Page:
Vietnam Veterans Memorial Fund creates a virtual wall of faces
Garrett Tenney has the story for ‘Special Report’
Plans for the construction of an underground Vietnam War education center near the Vietnam Veterans Memorial in Washington, were the hatches for the Friday, about fundraising problems in connection with the $ 130 million project.
In a statement, the Vietnam Veterans Memorial Fund, said the organization had raised only $45 million and was not optimistic about meeting the funding goal. The unanimous decision was made by the Memorial Fund’s seven-member board of directors.
The proposed center was scheduled to sit in the near the Vietnam Veterans and Lincoln memorials on the National Mall. It would be recommended exhibitions and a wall of virtual faces of the 58,000 AMERICAN military sevicemebers who died in the war.
Over a number of years, the VVMF collected photos of many of those fought and died in Vietnam.
“We will have the details of what this change means, but I am encouraged by the board of directors of the steadfast commitment to going back to the core of our mission,” VVMF President and CEO Jim Knotts told the Washington Post.
He said that the organization plans to have an online education center in the place.
This is a sad + unfortunate end to @VVMF the decades-long struggle for the respect for the Vietnam veterans. https://t.co/vCfi1wZnXS via @michaelruane
— Phillip Carter (@Carter_PE) September 22, 2018
The project was plagued by financial problems since its launch in 2001, and faced with criticism from some, who argued the education centre was not necessary, having regard to the fact that the wall was already a profound statement about the war.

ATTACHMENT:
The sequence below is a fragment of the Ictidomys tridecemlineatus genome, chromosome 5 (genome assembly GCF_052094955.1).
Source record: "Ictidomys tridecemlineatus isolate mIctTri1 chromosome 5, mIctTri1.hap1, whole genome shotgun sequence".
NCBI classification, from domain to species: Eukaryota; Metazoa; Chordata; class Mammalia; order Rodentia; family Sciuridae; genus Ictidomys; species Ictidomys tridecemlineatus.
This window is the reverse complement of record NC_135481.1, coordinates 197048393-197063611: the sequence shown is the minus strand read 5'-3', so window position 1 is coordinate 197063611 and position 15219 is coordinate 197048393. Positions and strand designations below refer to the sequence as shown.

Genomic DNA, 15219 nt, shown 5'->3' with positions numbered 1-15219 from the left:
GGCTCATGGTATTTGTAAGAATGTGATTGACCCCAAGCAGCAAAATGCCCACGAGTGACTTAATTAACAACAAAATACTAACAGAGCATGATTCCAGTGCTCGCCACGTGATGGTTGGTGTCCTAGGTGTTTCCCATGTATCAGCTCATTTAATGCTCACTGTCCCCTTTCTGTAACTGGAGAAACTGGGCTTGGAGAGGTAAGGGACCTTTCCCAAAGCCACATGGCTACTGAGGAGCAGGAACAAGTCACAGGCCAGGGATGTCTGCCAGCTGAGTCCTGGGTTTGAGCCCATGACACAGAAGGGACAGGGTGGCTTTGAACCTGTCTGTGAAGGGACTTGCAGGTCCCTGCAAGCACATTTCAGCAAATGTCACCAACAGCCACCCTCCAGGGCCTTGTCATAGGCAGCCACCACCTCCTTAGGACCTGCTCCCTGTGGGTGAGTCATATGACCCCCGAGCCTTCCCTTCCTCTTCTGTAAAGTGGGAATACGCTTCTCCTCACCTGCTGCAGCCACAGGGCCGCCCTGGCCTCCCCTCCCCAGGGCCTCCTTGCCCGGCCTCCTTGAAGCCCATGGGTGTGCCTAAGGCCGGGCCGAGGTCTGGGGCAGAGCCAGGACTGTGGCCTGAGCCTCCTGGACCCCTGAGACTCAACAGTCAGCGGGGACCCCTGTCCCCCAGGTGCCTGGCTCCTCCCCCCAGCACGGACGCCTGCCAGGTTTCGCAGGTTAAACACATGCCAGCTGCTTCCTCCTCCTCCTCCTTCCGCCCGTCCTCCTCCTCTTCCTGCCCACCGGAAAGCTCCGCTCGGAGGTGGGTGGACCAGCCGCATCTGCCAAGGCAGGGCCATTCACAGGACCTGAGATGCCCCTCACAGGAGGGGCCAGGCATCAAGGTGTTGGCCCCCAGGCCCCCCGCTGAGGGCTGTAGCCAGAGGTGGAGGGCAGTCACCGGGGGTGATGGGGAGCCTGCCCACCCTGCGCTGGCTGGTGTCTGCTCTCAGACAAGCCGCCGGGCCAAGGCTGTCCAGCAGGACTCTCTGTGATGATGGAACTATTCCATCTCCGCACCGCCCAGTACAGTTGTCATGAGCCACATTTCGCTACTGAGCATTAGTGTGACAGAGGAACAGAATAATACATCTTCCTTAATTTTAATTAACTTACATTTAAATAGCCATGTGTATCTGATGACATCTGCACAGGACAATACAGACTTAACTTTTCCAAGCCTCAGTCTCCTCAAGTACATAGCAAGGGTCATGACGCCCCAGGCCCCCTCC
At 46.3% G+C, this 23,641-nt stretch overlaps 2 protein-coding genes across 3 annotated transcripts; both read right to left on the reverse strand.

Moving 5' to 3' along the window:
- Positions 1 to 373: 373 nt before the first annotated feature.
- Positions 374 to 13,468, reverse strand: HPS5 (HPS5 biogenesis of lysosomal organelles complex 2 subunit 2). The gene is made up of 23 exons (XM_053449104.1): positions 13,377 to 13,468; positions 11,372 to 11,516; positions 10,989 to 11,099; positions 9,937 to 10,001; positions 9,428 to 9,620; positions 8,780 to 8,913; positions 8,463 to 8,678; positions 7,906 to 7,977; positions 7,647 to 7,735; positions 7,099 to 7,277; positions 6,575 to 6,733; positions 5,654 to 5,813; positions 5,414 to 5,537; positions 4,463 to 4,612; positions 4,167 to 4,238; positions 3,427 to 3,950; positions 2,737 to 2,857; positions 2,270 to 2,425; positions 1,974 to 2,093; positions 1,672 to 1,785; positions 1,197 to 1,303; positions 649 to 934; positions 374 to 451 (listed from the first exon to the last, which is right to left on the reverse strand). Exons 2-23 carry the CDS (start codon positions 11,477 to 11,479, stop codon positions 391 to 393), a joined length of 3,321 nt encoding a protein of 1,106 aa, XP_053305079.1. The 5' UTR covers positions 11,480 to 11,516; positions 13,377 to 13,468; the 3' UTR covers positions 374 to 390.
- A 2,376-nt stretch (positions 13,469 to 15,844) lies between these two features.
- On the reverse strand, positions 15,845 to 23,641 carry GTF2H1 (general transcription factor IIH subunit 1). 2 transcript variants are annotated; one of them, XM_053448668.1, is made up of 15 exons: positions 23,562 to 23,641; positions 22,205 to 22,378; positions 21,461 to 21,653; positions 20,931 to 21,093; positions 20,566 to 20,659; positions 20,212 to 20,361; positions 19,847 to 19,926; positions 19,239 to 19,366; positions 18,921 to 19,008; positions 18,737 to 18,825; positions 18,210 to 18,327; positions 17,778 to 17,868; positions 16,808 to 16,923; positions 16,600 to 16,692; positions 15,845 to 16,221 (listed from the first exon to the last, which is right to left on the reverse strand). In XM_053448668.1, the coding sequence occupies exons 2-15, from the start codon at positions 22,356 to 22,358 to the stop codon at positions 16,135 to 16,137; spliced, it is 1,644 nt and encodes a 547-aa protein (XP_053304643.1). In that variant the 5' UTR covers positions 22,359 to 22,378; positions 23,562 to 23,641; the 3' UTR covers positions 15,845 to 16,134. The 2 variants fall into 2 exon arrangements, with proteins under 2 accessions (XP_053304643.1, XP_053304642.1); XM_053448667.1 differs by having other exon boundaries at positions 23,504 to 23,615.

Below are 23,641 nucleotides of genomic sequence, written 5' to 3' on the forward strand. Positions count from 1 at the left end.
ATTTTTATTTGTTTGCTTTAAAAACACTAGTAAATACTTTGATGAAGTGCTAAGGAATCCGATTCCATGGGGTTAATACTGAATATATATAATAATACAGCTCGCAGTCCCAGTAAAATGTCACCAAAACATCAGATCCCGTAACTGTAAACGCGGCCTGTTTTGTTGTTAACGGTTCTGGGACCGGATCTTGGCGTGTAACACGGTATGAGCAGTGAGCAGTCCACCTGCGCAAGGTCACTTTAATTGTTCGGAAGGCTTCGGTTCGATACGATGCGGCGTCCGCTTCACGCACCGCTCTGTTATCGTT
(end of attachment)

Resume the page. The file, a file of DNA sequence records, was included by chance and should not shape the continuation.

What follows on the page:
On Friday, Jan C. Scruggs, the creator of the VVMF, who led the crusade to build the memorial wall, said: “the time has come for the VVMF to raise money to give back” to all the donors.
He soured on the project and left the group three years ago.
The Post reported that Scruggs traveled the country in a fundraising campaign and will host a groundbreaking ceremony in 2012 that featured then-Secretary of Defense Leon Panetta; Jill Biden, the wife of former Vice-President Joe Biden; and singer Jimmy Buffett.
Last year, the project received a $10 million grant from the Lilly Endowment, the largest cash donations in the fund of the history. But as the project costs continue to rise, Scruggs and the VVMF realized their efforts were fruitless.
In the statement, John Dibble, chairman of the council, said: “This project has faced many difficult challenges since Jan Scruggs conceived the idea in 2001. It is a long road and we have a lot of success along the way. … Unfortunately, we’ve reached that point about a physical building … [that] the money just didn’t come.”
The VVMF provided the paper with a statement of Chuck Hagel, the former minister of defence and the Vietnam veteran:
“An educational Centre in the building would have become a much-loved national asset. But … I believe that the Council made the right decision to focus on technology to inform visitors about the monument.”